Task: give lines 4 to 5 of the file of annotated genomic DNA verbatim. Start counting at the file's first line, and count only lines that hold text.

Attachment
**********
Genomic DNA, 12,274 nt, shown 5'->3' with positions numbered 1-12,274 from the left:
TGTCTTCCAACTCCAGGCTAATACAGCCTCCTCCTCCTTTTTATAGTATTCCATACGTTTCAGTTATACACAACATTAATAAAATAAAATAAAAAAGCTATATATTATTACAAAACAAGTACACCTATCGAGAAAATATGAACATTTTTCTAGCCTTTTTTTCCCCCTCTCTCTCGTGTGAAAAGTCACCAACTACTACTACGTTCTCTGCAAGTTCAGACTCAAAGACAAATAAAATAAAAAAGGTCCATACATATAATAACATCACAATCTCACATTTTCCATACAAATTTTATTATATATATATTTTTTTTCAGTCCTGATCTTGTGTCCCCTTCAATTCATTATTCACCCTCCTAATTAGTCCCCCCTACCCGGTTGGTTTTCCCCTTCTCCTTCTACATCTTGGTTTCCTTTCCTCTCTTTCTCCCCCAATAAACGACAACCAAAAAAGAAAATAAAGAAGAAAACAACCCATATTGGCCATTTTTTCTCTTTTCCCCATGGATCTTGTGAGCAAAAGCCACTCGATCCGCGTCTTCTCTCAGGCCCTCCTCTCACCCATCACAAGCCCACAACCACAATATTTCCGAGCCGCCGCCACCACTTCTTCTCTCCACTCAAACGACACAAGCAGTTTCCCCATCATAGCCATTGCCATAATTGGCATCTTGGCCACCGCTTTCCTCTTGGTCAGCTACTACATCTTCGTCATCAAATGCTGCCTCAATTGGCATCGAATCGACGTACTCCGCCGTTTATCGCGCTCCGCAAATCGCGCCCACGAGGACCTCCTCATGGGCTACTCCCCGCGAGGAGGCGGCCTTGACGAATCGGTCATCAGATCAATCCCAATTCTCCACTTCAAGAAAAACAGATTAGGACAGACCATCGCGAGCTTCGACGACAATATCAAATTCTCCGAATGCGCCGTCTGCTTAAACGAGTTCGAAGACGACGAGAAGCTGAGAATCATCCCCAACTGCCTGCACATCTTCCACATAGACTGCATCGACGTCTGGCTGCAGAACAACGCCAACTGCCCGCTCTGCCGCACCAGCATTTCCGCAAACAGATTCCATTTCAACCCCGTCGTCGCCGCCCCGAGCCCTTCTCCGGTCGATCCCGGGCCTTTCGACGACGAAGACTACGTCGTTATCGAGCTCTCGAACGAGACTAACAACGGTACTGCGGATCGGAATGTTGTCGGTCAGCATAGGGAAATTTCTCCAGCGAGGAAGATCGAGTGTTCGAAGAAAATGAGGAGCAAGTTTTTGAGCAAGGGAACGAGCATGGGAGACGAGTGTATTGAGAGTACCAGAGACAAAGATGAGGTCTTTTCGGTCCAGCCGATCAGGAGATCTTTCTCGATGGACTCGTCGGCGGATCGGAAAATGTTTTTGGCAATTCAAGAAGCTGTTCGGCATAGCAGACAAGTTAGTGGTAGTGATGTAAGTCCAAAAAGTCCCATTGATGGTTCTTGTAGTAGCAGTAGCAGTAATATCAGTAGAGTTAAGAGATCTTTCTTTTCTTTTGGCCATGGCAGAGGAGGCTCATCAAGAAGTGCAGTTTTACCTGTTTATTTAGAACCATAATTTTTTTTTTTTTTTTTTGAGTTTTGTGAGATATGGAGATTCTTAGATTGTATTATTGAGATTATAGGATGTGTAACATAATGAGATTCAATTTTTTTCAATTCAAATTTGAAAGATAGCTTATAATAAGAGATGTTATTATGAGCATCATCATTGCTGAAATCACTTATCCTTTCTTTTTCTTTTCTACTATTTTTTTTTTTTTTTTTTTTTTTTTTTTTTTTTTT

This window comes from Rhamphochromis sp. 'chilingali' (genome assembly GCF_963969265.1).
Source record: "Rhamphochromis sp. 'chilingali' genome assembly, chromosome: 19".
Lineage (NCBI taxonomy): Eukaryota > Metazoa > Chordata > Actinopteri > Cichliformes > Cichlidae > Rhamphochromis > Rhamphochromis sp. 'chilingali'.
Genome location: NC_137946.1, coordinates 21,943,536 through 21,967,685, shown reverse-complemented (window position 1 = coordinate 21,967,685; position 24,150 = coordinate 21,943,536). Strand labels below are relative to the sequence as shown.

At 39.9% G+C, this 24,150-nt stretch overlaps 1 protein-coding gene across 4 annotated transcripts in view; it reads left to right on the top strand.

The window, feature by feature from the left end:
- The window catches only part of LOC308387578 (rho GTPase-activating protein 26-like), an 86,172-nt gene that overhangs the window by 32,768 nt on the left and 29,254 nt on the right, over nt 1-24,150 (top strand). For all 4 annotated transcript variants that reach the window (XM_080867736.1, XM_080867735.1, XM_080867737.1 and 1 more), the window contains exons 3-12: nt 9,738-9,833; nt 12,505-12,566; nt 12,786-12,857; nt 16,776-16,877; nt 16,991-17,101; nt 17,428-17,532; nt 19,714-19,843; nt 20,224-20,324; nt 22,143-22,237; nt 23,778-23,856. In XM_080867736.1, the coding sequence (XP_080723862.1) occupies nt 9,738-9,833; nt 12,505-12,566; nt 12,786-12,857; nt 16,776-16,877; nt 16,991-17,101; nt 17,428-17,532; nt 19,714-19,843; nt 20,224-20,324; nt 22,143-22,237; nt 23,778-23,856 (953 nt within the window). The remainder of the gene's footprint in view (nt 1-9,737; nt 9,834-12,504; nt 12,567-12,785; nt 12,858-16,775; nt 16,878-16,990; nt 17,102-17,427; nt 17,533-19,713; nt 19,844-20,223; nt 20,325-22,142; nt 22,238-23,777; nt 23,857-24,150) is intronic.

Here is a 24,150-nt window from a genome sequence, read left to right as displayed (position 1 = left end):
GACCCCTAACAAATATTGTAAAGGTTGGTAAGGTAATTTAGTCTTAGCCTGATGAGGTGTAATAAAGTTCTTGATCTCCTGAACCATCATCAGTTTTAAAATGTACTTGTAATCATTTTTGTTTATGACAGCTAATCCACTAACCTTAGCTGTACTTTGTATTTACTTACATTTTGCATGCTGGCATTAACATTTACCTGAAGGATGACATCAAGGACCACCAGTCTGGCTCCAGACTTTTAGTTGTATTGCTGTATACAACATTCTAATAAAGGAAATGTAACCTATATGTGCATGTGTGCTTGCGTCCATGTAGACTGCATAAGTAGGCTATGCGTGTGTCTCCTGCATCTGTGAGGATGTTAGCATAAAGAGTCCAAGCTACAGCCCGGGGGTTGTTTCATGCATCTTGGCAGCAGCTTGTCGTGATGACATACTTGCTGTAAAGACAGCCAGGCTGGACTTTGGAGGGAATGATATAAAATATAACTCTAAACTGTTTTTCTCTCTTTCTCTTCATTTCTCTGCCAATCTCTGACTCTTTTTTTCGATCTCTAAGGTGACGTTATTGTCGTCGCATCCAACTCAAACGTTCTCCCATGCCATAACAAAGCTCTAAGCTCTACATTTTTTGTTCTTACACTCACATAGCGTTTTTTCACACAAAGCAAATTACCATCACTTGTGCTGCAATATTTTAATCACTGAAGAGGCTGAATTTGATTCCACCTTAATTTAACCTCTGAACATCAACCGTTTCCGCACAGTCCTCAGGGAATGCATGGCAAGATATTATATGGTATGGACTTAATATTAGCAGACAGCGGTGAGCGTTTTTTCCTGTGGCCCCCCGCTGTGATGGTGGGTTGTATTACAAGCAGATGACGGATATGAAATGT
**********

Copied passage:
Source record: "Rhamphochromis sp. 'chilingali' genome assembly, chromosome: 19".
Lineage (NCBI taxonomy): Eukaryota > Metazoa > Chordata > Actinopteri > Cichliformes > Cichlidae > Rhamphochromis > Rhamphochromis sp. 'chilingali'.